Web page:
One of the Revised Common Lectionary readings for this coming Sunday, the Fifth Sunday of Easter, is Acts 8:26-40, the story of Philip and the Ethiopian eunuch. This story has always been one of my favorites from the book of Acts, but lately, I have come to see a deeper meaning to the story than I heard preached during my formative years in evangelicalism.
The unnamed eunuch is a servant in the Ethiopian Queen Candace's court. He is in charge of all of the treasury. He is a high-ranking official in Ethiopia, however in Jerusalem, where he is departing, he is an outsider. He had gone to Jerusalem to worship, but he would not have been allowed into the Temple. He might have faced exclusion and humiliation when he made the attempt to worship Yahweh in Jerusalem, but we nevertheless see that he made the attempt. On his way home, he is reading from the prophet Isaiah, struggling with the passage, trying to understand who exactly this servant is of which the prophet speaks. This is when Philip, lead by the Spirit, inquires of the eunuch if he understands what he is reading. The eunuch invites Philip into his chariot and they ride along as Philip explains to him the story of Jesus, the culmination and fulfillment of the Hebrew scriptures, much like Jesus had done on the road to Emmaus.
Coming to a body of water, the eunuch asks Philip: "Look, here is water. What can stand in the way of my being baptized?" Some early manuscripts include verse 37 here: "Philip said, 'If you believe with all your heart, you may.' The eunuch answered, 'I believe that Jesus Christ is the Son of God,'" but most manuscripts do not have this verse. Philip doesn't give an answer in most manuscripts. Instead, the eunuch commands the chariot to be stopped, and Philip and the eunuch go down into the water, where the Ethiopian eunuch is baptized, and welcomed into the Way of Jesus. Philip is taken away by the Spirit, and the eunuch continues on his way rejoicing.
African church tradition maintains that this Ethiopian enuch, named Bachos according to Ethiopian Orthodox Tewahedo tradition, was the first Christian missionary to share the Gospel in Africa.
What sticks out the most to me, as I read this passage, is the question Bachos asks Philip. "What can stand in the way of me being baptized?" Is he expecting rejection? He has almost certainly faced exclusion at the temple in Jerusalem. Does he expect Christianity to be the same? Unwelcoming to minorities, both racially and sexually? What is astounding to me is Philip's (most likely) non-answer. In that space of silence, nothing is found to prevent Bachos from being baptized into the death and resurrection of Christ. He comes as he is, and is welcomed into the body of Christ. No temple is needed to worship, no priests are required, simply an evangelist, the scriptures, and an inquiring heart and mind. God is already at work in reaching out to Bachos through the scriptures when Philip arrives. We can learn a valuable lesson from this passage. Rather than thinking we can "take Jesus" places, might our efforts be more fruitful if we trained our eyes to see where God is already at work, and joining that work? Might we be a better example of the Kingdom reality in the midst of the current systems of the world if we stopped excluding people from our fellowship because they (in our arrogant opinion) don't have it all together?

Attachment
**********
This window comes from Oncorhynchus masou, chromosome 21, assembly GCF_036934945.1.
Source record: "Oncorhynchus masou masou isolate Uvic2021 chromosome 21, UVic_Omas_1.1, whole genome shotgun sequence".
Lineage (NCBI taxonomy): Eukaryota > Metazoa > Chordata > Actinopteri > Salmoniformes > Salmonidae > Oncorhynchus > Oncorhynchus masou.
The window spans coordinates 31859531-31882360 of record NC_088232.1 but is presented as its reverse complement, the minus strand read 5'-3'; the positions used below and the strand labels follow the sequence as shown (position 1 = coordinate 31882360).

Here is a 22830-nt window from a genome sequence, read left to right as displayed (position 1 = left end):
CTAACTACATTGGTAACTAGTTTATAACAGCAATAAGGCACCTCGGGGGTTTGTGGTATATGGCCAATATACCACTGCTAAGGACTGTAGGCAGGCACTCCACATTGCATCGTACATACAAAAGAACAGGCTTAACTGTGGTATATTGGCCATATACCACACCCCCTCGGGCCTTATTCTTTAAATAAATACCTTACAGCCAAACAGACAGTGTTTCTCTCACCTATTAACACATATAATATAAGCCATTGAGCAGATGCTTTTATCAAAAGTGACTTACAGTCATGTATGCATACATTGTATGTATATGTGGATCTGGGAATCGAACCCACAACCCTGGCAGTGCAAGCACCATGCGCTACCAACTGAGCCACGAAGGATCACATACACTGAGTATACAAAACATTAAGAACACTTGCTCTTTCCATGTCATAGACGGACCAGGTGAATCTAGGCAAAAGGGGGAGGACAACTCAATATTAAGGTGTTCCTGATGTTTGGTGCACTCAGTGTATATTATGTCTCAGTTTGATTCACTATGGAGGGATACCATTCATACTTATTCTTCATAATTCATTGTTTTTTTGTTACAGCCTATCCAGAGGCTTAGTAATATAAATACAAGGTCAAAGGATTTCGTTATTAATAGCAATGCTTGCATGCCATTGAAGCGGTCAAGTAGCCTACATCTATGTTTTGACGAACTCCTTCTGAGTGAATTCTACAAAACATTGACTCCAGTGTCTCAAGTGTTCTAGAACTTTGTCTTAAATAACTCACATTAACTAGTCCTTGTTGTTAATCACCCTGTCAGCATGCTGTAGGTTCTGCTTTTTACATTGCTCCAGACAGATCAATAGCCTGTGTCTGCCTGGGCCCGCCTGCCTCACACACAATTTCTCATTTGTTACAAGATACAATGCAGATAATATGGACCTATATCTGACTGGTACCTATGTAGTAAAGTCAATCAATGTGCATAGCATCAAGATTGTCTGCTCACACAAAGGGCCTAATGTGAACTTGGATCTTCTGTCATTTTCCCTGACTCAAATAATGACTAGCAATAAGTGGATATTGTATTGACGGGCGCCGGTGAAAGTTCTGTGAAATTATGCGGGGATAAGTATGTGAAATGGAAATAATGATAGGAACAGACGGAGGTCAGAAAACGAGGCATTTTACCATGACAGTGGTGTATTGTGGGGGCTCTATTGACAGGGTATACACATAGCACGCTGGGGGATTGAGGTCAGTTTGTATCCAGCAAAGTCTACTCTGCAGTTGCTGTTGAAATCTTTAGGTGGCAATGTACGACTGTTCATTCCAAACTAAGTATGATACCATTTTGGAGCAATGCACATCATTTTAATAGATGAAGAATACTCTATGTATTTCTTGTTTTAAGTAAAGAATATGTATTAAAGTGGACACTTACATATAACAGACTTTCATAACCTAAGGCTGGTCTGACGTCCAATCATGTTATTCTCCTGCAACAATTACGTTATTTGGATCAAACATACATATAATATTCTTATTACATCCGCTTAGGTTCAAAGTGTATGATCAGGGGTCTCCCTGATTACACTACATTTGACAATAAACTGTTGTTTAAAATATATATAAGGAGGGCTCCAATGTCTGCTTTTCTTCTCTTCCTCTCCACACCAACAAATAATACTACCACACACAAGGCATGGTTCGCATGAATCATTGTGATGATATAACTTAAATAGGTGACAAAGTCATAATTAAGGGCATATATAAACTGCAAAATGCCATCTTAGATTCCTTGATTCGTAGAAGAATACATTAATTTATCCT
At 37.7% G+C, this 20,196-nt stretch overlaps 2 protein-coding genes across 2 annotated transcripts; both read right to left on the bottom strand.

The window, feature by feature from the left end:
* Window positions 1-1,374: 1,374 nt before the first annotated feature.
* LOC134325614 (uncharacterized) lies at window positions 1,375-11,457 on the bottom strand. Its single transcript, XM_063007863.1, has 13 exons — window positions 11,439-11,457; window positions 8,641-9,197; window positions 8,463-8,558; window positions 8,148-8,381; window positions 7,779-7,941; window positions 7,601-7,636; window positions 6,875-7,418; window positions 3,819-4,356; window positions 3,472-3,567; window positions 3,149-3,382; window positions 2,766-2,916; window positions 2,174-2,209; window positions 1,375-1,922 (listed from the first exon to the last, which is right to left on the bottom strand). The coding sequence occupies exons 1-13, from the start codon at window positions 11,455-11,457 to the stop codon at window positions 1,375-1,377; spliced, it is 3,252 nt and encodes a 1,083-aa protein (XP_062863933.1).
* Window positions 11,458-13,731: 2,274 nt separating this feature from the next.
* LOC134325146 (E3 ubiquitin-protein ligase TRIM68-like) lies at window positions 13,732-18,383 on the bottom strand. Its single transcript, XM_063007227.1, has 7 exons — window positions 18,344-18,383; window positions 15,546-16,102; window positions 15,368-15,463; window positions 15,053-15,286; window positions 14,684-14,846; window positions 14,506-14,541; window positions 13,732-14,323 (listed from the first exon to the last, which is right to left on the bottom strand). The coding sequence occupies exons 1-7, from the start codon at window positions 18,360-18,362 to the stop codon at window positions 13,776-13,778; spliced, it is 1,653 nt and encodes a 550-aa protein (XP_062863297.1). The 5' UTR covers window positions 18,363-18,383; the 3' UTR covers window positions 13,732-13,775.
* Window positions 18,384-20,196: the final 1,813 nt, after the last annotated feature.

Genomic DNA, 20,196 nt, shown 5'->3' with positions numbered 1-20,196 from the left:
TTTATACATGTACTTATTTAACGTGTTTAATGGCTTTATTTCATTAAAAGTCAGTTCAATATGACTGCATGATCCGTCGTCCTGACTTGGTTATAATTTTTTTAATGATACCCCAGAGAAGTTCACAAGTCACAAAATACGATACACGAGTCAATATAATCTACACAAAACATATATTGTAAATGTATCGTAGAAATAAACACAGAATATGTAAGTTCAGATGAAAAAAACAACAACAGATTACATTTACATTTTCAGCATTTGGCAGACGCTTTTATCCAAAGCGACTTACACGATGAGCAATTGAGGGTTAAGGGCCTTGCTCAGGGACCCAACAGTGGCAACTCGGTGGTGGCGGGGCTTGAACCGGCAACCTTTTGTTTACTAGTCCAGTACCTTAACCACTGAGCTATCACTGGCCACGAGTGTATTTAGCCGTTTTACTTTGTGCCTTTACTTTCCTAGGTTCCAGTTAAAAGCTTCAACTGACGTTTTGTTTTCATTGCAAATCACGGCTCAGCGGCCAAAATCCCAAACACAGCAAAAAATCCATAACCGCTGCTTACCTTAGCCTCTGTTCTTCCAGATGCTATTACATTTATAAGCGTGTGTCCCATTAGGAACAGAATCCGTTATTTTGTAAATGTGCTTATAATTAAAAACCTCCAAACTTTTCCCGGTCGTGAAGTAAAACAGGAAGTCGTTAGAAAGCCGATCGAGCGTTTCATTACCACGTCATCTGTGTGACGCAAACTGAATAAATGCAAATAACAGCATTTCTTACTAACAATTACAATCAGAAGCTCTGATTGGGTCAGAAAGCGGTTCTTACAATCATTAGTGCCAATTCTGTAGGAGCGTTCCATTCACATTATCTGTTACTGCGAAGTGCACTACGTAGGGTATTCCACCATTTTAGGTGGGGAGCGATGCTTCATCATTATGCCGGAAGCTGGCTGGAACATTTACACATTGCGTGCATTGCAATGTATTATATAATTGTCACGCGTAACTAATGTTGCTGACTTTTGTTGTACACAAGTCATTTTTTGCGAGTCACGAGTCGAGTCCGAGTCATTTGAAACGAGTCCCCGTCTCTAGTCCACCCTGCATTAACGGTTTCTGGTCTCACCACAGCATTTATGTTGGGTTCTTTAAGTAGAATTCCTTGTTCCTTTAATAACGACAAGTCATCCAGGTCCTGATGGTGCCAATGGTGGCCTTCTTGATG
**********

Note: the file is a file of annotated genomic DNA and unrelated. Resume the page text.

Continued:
Another thing that jumps off the page at me is the passage which Bachos is reading as he travels along. "In his humiliation he was deprived of justice," quotes verse 33, referring to the suffering servant. The humiliation of the servant makes possible the welcoming into beloved community of the Ethiopian eunuch, who in humiliation was excluded from temple worship. And so we must take notice that the same is true for us. Christ died upon the cross, bearing the full weight of the world's wickedness, and then in resurrection defeated death. Our sin, brokenness, and humiliation are defeated at the cross, revealed for what they really are, powerless. It is through Christ's finished work upon the cross and his resurrection that anyone can be welcomed into the body of Christ. We join by being baptized into his death and resurrection.
Here we see an opening of the doors. Luke writes that the first non-Jewish (if indeed he is non-Jewish, as it is up for debate) convert to be baptized into the faith is a eunuch from Ethiopia. This man who would have faced exclusion from the religious folks in Jerusalem finds welcome at the feet of Jesus. May we never be so arrogant as to decide anyone is unworthy of that welcome.